Volume 13 - Issue 2, 2013 - Imaging Insights

Medicolegal Issues in Radiology

Author

Dr. Peter Mackenzie

Head of Membership Governance

Medical Protection Society Edinburgh, UK

[email protected]

 

Clinical negligence claim costs continue to increase in many parts of the world. The growth in preventative screening measures involving radiologists and the increasing use of interventional radiology by providers of healthcare carries with it emerging risks for both clinicians and the provider hospitals. In this article, we look at what we can learn from studying claims against radiologists.

 

Claims Experience and Trends

The general rise in litigation against doctors appears to be continuing apace. The Medical Protection Society (MPS) is a mutual indemnifier of doctors and healthcare professionals around the world, and has seen claims against private hospital consultants in Ireland increase by more than a third during 2012 (Medical Protection Society 2013). We are not alone: the NHS Litigation Authority, which manages claims on behalf of National Health Service hospitals in England, commented that it had seen a 30 percent increase in clinical negligence claims reported between 2010 and 2011, and an increase of 58 percent over the previous three years (NHS Litigation Authority 2012;Porter and Beckford 2011).

 

The picture for radiologists is starting to look remarkably, and unfortunately, similar to that for other groups of doctors. From a low base, MPS has seen a significant upward spike in the number of clinical negligence claims reported by UK radiologists since 2008. A recent review of medical malpractice suits against radiologists in the United States showed that nearly a third of radiologists have now had at least one claim in their career (Whang et al 2013). In the UK, this was mirrored by a study of twelve years’ worth of claims against radiologists which found that nearly half of these claims related to delayed diagnosis or misdiagnosis of cancer, with nearly a third of these in relation to breast radiology (Halpin 2009).

 

With the increasing range and scope of interventional procedures, it is perhaps unsurprising that we are starting to see claims arising from alleged negligence in this arena, relating to both technical performance and a ‘failure to warn’ of potential side effects. As interventional radiology moves apart from its diagnostic sibling towards recognition as a specialty in its own right, we are likely to see further differentiation between the claims brought against each group. The interventionalists may find that their claims become more akin to those surgeons; improving availability and reduced cost of complex investigations such as CT and MRI may draw diagnostic radiologists to the fore in claims for misdiagnosis across a range of specialties.

 

MPS classifies a claim as an explicit demand for financial compensation due to alleged clinical negligence by a member, which puts MPS funds at risk. MPS does not require members to notify us of a claim (as insurers are required to under a claims-made policy) but in practice, the vast majority of members do notify us when they learn they are being sued.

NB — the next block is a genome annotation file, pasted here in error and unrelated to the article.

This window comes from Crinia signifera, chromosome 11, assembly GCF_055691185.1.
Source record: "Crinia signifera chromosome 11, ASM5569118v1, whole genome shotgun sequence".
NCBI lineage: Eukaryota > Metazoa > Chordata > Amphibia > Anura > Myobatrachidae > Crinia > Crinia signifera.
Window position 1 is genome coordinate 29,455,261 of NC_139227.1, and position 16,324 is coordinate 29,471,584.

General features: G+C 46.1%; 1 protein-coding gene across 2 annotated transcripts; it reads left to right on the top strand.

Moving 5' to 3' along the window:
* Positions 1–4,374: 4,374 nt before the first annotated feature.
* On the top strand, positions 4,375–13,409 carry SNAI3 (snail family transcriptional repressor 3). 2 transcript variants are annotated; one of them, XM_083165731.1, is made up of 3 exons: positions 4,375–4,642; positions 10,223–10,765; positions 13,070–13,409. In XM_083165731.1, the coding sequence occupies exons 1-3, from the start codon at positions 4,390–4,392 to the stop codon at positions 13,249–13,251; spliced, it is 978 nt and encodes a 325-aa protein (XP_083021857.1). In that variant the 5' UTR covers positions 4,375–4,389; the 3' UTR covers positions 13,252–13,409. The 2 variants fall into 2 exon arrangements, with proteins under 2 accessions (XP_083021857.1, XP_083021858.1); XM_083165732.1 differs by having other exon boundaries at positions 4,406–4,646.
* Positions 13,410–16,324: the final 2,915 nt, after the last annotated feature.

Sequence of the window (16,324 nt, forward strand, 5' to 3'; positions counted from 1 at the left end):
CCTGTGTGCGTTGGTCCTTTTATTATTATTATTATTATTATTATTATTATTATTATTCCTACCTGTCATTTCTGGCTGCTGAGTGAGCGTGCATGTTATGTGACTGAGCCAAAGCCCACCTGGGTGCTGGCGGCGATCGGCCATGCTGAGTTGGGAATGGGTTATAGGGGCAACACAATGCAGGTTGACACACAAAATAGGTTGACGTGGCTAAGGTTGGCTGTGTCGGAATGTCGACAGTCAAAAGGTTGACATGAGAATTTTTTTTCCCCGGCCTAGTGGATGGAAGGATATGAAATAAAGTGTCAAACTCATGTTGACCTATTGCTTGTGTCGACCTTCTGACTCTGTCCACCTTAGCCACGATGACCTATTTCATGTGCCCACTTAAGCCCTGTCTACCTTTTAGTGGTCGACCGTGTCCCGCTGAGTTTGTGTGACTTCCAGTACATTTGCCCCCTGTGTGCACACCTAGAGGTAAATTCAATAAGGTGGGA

MPS captures the reasons for recommending settlement to a member on each clinical negligence case.* For the purpose of this article we have reviewed a sample of claims brought against radiology members worldwide, where we have recommended settlement, since December 2007. This article highlights a few key points from this sample, as well as sharing our broader experiences of assisting over 280,000 doctors and dentists in over 40 countries around the world.

 

By far the most common reason for settlement on behalf of radiologists was over concerns of misdiagnosis (nearly two-thirds). The underlying pathology in most of these cases involved delay in the diagnosis of cancers (approximately a third).

 

All of the failure to diagnose breast cancer cases were a result of incorrect interpretations of mammograms. It is interesting that Reynolds reports that surveys have indicated that the public attributes 100 percent sensitivity to mammography whereas its actual sensitivity is approximately 79 percent (Reynolds 2012). This reinforces our experience at MPS that managing patient expectations is a vital element in patient care. If patients have unrealistic expectations of the outcome of a test or procedure they are about to undergo, this can contribute to patient dissatisfaction if complications do develop.

 

Our experiences of the most common underlying pathologies in settled radiology claims relate to patients with cancers (approximately one third of settled radiology claims) and fractures (also approximately one third). The imaging modality most commonly involved in cases where the claim is settled is plain film (just under a third of settled radiology claims), followed by CT and MRI.

 

Case Report